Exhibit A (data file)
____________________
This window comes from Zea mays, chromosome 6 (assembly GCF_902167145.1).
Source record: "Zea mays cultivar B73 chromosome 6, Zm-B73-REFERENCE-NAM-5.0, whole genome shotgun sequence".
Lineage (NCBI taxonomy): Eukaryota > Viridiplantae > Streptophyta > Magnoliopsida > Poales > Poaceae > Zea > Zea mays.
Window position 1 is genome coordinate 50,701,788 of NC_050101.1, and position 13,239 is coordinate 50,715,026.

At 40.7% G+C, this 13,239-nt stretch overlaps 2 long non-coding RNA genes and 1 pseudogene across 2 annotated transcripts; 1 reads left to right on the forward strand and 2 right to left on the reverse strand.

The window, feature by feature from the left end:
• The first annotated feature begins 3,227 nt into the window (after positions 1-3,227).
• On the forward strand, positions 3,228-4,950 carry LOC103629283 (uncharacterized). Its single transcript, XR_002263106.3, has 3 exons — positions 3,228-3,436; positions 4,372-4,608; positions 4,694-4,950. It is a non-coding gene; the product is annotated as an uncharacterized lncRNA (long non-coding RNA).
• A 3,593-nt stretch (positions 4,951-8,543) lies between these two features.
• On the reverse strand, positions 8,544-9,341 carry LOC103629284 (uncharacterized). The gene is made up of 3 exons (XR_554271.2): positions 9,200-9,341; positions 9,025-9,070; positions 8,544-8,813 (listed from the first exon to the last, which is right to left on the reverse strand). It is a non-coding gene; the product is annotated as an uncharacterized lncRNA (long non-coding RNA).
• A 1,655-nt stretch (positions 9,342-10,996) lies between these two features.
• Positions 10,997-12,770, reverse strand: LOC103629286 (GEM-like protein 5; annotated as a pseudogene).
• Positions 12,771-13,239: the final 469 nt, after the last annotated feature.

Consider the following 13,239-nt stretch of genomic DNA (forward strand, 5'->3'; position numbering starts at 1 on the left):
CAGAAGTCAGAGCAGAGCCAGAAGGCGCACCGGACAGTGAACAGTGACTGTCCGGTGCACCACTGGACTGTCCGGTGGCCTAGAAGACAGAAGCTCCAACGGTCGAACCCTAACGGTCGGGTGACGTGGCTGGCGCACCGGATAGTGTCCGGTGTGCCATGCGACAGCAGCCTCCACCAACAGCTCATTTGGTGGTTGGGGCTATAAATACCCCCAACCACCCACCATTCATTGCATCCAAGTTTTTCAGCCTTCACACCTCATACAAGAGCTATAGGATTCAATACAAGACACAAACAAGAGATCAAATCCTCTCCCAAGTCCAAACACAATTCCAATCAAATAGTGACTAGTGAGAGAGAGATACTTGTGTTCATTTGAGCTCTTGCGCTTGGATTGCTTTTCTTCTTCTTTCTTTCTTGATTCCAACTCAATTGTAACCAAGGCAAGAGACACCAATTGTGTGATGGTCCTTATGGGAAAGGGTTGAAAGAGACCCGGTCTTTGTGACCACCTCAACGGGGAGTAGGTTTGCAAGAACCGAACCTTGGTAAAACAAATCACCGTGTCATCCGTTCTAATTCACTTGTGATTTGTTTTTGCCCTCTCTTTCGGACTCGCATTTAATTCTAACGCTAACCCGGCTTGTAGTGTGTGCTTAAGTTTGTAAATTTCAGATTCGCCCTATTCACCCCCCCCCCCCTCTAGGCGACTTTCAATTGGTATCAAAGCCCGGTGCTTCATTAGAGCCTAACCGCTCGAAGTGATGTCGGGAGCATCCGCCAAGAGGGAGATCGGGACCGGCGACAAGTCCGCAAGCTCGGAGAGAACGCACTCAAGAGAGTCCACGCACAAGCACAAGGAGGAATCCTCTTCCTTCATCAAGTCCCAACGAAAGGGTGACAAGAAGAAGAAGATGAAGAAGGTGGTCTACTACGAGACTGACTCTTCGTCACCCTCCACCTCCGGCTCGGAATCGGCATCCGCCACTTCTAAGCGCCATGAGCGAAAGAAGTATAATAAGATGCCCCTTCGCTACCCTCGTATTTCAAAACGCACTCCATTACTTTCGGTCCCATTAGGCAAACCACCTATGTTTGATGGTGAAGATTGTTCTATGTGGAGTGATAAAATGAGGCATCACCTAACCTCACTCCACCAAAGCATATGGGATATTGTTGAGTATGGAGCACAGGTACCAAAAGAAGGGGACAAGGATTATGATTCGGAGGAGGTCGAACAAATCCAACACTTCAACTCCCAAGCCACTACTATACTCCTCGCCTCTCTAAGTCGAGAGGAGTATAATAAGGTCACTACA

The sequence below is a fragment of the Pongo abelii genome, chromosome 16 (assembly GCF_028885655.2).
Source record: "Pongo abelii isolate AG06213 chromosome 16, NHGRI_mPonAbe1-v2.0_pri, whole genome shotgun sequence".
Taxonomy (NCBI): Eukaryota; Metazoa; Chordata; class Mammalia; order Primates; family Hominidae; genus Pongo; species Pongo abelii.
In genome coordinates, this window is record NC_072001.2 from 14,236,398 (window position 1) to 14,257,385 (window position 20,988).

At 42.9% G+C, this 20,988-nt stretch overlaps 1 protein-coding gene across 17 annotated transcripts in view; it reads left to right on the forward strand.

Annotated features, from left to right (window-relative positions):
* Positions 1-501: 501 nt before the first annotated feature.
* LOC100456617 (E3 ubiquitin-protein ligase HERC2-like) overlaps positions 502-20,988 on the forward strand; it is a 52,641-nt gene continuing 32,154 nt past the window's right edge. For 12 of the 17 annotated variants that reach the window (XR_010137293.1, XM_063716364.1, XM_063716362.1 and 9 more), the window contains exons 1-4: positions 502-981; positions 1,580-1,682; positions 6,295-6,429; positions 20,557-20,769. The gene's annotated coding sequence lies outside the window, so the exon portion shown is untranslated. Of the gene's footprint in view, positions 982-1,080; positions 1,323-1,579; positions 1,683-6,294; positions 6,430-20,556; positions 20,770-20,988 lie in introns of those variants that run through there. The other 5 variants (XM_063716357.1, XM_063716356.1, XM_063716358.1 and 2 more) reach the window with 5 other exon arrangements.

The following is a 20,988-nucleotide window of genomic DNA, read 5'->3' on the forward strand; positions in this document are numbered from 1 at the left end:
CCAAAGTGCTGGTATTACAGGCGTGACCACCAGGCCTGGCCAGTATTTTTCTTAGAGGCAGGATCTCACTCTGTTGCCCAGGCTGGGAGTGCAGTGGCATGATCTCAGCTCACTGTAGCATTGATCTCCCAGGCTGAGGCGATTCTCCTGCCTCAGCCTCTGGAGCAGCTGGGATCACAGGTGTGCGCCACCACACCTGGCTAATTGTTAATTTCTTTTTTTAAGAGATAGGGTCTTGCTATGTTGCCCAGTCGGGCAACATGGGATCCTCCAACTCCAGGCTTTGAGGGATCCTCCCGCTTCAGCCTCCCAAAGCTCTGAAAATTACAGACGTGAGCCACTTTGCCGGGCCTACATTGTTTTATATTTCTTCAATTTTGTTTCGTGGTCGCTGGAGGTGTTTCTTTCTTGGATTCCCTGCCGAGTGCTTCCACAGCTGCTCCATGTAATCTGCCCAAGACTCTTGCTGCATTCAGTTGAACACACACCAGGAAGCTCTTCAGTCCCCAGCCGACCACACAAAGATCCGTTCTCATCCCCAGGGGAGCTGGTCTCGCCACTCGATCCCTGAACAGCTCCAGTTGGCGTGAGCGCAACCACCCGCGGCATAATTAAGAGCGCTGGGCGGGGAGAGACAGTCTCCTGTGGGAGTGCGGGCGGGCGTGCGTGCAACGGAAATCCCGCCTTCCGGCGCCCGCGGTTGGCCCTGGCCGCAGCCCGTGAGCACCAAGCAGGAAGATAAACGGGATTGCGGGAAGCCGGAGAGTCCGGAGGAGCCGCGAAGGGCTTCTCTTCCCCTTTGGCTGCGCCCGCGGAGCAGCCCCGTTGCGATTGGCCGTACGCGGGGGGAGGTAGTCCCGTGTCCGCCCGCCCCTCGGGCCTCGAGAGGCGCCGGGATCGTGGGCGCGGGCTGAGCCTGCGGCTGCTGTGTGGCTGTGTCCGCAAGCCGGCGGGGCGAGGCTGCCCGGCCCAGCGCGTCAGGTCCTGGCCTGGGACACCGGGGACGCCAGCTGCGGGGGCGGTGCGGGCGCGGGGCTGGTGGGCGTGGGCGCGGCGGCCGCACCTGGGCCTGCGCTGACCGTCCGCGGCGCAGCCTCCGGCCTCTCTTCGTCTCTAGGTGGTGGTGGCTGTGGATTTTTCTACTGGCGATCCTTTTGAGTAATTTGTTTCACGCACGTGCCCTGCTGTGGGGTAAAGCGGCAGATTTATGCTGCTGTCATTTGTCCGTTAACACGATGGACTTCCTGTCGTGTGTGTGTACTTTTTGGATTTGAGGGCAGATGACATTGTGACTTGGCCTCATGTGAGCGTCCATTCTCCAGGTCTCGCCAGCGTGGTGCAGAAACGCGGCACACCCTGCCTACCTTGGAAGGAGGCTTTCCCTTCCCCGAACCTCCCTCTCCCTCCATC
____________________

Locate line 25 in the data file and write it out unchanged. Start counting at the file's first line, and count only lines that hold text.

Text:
CCAAAGTGCTGGTATTACAGGCGTGACCACCAGGCCTGGCCAGTATTTTTCTTAGAGGCAGGATCTCACTCTGTTGCCCAGGCTGGGAGTGCAGTGGCATGATCTCAGCTCACTGTAGCATTGATCTCCCAGGCTGAGGCGATTCTCCTGCCTCAGCCTCTGGAGCAGCTGGGATCACAGGTGTGCGCCACCACACCTGGCTAATTGTTAATTTCTTTTTTTAAGAGATAGGGTCTTGCTATGTTGCCCAGTCGGGCAACATGGGATCCTCCAACTCCAGGCTTTGAGGGATCCTCCCGCTTCAGCCTCCCAAAGCTCTGAAAATTACAGACGTGAGCCACTTTGCCGGGCCTACATTGTTTTATATTTCTTCAATTTTGTTTCGTGGTCGCTGGAGGTGTTTCTTTCTTGGATTCCCTGCCGAGTGCTTCCACAGCTGCTCCATGTAATCTGCCCAAGACTCTTGCTGCATTCAGTTGAACACACACCAGGAAGCTCTTCAGTCCCCAGCCGACCACACAAAGATCCGTTCTCATCCCCAGGGGAGCTGGTCTCGCCACTCGATCCCTGAACAGCTCCAGTTGGCGTGAGCGCAACCACCCGCGGCATAATTAAGAGCGCTGGGCGGGGAGAGACAGTCTCCTGTGGGAGTGCGGGCGGGCGTGCGTGCAACGGAAATCCCGCCTTCCGGCGCCCGCGGTTGGCCCTGGCCGCAGCCCGTGAGCACCAAGCAGGAAGATAAACGGGATTGCGGGAAGCCGGAGAGTCCGGAGGAGCCGCGAAGGGCTTCTCTTCCCCTTTGGCTGCGCCCGCGGAGCAGCCCCGTTGCGATTGGCCGTACGCGGGGGGAGGTAGTCCCGTGTCCGCCCGCCCCTCGGGCCTCGAGAGGCGCCGGGATCGTGGGCGCGGGCTGAGCCTGCGGCTGCTGTGTGGCTGTGTCCGCAAGCCGGCGGGGCGAGGCTGCCCGGCCCAGCGCGTCAGGTCCTGGCCTGGGACACCGGGGACGCCAGCTGCGGGGGCGGTGCGGGCGCGGGGCTGGTGGGCGTGGGCGCGGCGGCCGCACCTGGGCCTGCGCTGACCGTCCGCGGCGCAGCCTCCGGCCTCTCTTCGTCTCTAGGTGGTGGTGGCTGTGGATTTTTCTACTGGCGATCCTTTTGAGTAATTTGTTTCACGCACGTGCCCTGCTGTGGGGTAAAGCGGCAGATTTATGCTGCTGTCATTTGTCCGTTAACACGATGGACTTCCTGTCGTGTGTGTGTACTTTTTGGATTTGAGGGCAGATGACATTGTGACTTGGCCTCATGTGAGCGTCCATTCTCCAGGTCTCGCCAGCGTGGTGCAGAAACGCGGCACACCCTGCCTACCTTGGAAGGAGGCTTTCCCTTCCCCGAACCTCCCTCTCCCTCCATC